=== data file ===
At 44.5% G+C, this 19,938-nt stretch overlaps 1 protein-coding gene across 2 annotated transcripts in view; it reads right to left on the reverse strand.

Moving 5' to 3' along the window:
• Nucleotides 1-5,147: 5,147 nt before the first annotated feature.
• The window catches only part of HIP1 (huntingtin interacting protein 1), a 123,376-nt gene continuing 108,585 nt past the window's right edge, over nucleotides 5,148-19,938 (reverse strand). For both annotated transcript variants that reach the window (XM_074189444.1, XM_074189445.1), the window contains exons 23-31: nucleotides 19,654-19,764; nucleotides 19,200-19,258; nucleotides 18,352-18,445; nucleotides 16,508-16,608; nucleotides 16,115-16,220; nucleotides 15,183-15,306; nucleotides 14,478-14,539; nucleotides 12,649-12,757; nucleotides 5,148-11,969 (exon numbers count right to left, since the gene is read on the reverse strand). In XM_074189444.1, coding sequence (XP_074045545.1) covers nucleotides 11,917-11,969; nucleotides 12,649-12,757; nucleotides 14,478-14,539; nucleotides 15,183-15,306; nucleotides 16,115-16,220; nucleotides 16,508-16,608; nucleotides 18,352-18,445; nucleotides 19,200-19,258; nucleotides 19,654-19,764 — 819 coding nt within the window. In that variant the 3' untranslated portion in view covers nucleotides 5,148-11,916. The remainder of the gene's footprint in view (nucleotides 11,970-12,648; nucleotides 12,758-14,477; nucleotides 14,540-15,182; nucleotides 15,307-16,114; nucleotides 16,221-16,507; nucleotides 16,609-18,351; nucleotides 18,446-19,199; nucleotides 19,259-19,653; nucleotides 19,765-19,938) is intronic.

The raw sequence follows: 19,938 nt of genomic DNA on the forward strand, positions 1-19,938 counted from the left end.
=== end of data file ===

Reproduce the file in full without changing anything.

At 44.5% G+C, this 19,938-nt stretch overlaps 1 protein-coding gene across 2 annotated transcripts in view; it reads right to left on the reverse strand.

Moving 5' to 3' along the window:
• Nucleotides 1-5,147: 5,147 nt before the first annotated feature.
• The window catches only part of HIP1 (huntingtin interacting protein 1), a 123,376-nt gene continuing 108,585 nt past the window's right edge, over nucleotides 5,148-19,938 (reverse strand). For both annotated transcript variants that reach the window (XM_074189444.1, XM_074189445.1), the window contains exons 23-31: nucleotides 19,654-19,764; nucleotides 19,200-19,258; nucleotides 18,352-18,445; nucleotides 16,508-16,608; nucleotides 16,115-16,220; nucleotides 15,183-15,306; nucleotides 14,478-14,539; nucleotides 12,649-12,757; nucleotides 5,148-11,969 (exon numbers count right to left, since the gene is read on the reverse strand). In XM_074189444.1, coding sequence (XP_074045545.1) covers nucleotides 11,917-11,969; nucleotides 12,649-12,757; nucleotides 14,478-14,539; nucleotides 15,183-15,306; nucleotides 16,115-16,220; nucleotides 16,508-16,608; nucleotides 18,352-18,445; nucleotides 19,200-19,258; nucleotides 19,654-19,764 — 819 coding nt within the window. In that variant the 3' untranslated portion in view covers nucleotides 5,148-11,916. The remainder of the gene's footprint in view (nucleotides 11,970-12,648; nucleotides 12,758-14,477; nucleotides 14,540-15,182; nucleotides 15,307-16,114; nucleotides 16,221-16,507; nucleotides 16,609-18,351; nucleotides 18,446-19,199; nucleotides 19,259-19,653; nucleotides 19,765-19,938) is intronic.

The raw sequence follows: 19,938 nt of genomic DNA on the forward strand, positions 1-19,938 counted from the left end.